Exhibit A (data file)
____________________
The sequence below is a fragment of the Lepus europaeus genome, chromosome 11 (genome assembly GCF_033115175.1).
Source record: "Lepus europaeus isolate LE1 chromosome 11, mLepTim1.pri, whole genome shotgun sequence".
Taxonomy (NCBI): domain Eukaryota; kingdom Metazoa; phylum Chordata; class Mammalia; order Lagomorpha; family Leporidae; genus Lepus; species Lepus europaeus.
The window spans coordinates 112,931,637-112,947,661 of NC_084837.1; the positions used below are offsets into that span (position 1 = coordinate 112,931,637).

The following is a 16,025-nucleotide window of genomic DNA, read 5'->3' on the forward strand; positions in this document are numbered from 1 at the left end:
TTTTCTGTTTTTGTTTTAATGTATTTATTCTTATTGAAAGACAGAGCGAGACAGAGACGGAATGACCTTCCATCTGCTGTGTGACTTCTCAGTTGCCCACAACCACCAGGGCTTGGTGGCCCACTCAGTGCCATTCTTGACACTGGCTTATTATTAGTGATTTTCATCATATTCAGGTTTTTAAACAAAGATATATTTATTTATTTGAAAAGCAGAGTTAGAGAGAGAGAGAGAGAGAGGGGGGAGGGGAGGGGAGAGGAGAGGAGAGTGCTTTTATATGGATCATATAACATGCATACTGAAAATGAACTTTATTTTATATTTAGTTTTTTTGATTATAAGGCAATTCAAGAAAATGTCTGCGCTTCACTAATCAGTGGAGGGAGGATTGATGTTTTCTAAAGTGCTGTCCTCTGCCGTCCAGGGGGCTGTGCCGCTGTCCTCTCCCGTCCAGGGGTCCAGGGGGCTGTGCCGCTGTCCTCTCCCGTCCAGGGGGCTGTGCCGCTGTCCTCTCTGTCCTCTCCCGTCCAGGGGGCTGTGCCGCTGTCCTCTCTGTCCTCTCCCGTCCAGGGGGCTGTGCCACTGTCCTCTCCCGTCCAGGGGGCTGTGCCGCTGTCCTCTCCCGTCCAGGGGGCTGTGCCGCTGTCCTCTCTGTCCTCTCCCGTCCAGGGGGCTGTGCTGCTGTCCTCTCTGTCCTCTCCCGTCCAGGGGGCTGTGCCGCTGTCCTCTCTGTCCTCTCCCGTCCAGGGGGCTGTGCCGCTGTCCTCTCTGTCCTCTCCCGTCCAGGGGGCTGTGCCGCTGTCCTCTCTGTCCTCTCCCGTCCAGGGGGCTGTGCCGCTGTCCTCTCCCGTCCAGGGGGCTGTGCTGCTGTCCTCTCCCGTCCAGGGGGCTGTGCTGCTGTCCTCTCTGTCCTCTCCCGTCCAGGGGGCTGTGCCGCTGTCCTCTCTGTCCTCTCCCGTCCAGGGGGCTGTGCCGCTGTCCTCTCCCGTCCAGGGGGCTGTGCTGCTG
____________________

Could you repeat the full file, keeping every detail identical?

The sequence below is a fragment of the Lepus europaeus genome, chromosome 11 (genome assembly GCF_033115175.1).
Source record: "Lepus europaeus isolate LE1 chromosome 11, mLepTim1.pri, whole genome shotgun sequence".
Taxonomy (NCBI): domain Eukaryota; kingdom Metazoa; phylum Chordata; class Mammalia; order Lagomorpha; family Leporidae; genus Lepus; species Lepus europaeus.
The window spans coordinates 112,931,637-112,947,661 of NC_084837.1; the positions used below are offsets into that span (position 1 = coordinate 112,931,637).

The following is a 16,025-nucleotide window of genomic DNA, read 5'->3' on the forward strand; positions in this document are numbered from 1 at the left end:
TTTTCTGTTTTTGTTTTAATGTATTTATTCTTATTGAAAGACAGAGCGAGACAGAGACGGAATGACCTTCCATCTGCTGTGTGACTTCTCAGTTGCCCACAACCACCAGGGCTTGGTGGCCCACTCAGTGCCATTCTTGACACTGGCTTATTATTAGTGATTTTCATCATATTCAGGTTTTTAAACAAAGATATATTTATTTATTTGAAAAGCAGAGTTAGAGAGAGAGAGAGAGAGAGGGGGGAGGGGAGGGGAGAGGAGAGGAGAGTGCTTTTATATGGATCATATAACATGCATACTGAAAATGAACTTTATTTTATATTTAGTTTTTTTGATTATAAGGCAATTCAAGAAAATGTCTGCGCTTCACTAATCAGTGGAGGGAGGATTGATGTTTTCTAAAGTGCTGTCCTCTGCCGTCCAGGGGGCTGTGCCGCTGTCCTCTCCCGTCCAGGGGTCCAGGGGGCTGTGCCGCTGTCCTCTCCCGTCCAGGGGGCTGTGCCGCTGTCCTCTCTGTCCTCTCCCGTCCAGGGGGCTGTGCCGCTGTCCTCTCTGTCCTCTCCCGTCCAGGGGGCTGTGCCACTGTCCTCTCCCGTCCAGGGGGCTGTGCCGCTGTCCTCTCCCGTCCAGGGGGCTGTGCCGCTGTCCTCTCTGTCCTCTCCCGTCCAGGGGGCTGTGCTGCTGTCCTCTCTGTCCTCTCCCGTCCAGGGGGCTGTGCCGCTGTCCTCTCTGTCCTCTCCCGTCCAGGGGGCTGTGCCGCTGTCCTCTCTGTCCTCTCCCGTCCAGGGGGCTGTGCCGCTGTCCTCTCTGTCCTCTCCCGTCCAGGGGGCTGTGCCGCTGTCCTCTCCCGTCCAGGGGGCTGTGCTGCTGTCCTCTCCCGTCCAGGGGGCTGTGCTGCTGTCCTCTCTGTCCTCTCCCGTCCAGGGGGCTGTGCCGCTGTCCTCTCTGTCCTCTCCCGTCCAGGGGGCTGTGCCGCTGTCCTCTCCCGTCCAGGGGGCTGTGCTGCTG